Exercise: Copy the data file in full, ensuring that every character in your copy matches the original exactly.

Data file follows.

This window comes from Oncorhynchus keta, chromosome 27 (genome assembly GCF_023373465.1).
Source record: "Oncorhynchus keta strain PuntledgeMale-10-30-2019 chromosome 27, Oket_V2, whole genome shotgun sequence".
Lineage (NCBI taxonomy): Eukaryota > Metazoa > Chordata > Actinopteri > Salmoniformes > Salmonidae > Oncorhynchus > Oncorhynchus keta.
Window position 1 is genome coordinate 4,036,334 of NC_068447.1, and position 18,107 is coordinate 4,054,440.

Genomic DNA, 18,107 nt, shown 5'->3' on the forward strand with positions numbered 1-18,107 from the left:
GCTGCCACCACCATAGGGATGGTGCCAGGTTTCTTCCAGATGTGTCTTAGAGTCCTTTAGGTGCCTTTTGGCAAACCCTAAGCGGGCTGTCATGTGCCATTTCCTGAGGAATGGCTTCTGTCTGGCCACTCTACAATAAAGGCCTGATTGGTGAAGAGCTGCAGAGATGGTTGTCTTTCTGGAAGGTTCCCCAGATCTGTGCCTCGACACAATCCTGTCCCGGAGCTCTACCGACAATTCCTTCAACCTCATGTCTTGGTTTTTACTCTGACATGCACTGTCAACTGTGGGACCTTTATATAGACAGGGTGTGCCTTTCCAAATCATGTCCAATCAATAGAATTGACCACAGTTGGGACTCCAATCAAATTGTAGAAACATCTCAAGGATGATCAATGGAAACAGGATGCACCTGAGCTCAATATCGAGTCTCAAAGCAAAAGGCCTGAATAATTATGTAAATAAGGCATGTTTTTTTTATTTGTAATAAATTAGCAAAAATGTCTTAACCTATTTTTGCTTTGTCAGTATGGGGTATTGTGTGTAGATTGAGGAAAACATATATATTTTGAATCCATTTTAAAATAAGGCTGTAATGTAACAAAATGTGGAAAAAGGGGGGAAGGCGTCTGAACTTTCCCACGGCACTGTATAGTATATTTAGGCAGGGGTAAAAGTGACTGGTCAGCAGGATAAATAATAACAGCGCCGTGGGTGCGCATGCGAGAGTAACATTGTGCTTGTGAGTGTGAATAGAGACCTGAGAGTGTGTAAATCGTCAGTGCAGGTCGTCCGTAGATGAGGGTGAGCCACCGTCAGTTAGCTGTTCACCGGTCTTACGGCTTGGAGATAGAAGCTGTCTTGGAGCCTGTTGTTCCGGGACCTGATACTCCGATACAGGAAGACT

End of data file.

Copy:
This window comes from Oncorhynchus keta, chromosome 27 (genome assembly GCF_023373465.1).
Source record: "Oncorhynchus keta strain PuntledgeMale-10-30-2019 chromosome 27, Oket_V2, whole genome shotgun sequence".
Lineage (NCBI taxonomy): Eukaryota > Metazoa > Chordata > Actinopteri > Salmoniformes > Salmonidae > Oncorhynchus > Oncorhynchus keta.
Window position 1 is genome coordinate 4,036,334 of NC_068447.1, and position 18,107 is coordinate 4,054,440.

Genomic DNA, 18,107 nt, shown 5'->3' on the forward strand with positions numbered 1-18,107 from the left:
GCTGCCACCACCATAGGGATGGTGCCAGGTTTCTTCCAGATGTGTCTTAGAGTCCTTTAGGTGCCTTTTGGCAAACCCTAAGCGGGCTGTCATGTGCCATTTCCTGAGGAATGGCTTCTGTCTGGCCACTCTACAATAAAGGCCTGATTGGTGAAGAGCTGCAGAGATGGTTGTCTTTCTGGAAGGTTCCCCAGATCTGTGCCTCGACACAATCCTGTCCCGGAGCTCTACCGACAATTCCTTCAACCTCATGTCTTGGTTTTTACTCTGACATGCACTGTCAACTGTGGGACCTTTATATAGACAGGGTGTGCCTTTCCAAATCATGTCCAATCAATAGAATTGACCACAGTTGGGACTCCAATCAAATTGTAGAAACATCTCAAGGATGATCAATGGAAACAGGATGCACCTGAGCTCAATATCGAGTCTCAAAGCAAAAGGCCTGAATAATTATGTAAATAAGGCATGTTTTTTTTATTTGTAATAAATTAGCAAAAATGTCTTAACCTATTTTTGCTTTGTCAGTATGGGGTATTGTGTGTAGATTGAGGAAAACATATATATTTTGAATCCATTTTAAAATAAGGCTGTAATGTAACAAAATGTGGAAAAAGGGGGGAAGGCGTCTGAACTTTCCCACGGCACTGTATAGTATATTTAGGCAGGGGTAAAAGTGACTGGTCAGCAGGATAAATAATAACAGCGCCGTGGGTGCGCATGCGAGAGTAACATTGTGCTTGTGAGTGTGAATAGAGACCTGAGAGTGTGTAAATCGTCAGTGCAGGTCGTCCGTAGATGAGGGTGAGCCACCGTCAGTTAGCTGTTCACCGGTCTTACGGCTTGGAGATAGAAGCTGTCTTGGAGCCTGTTGTTCCGGGACCTGATACTCCGATACAGGAAGACT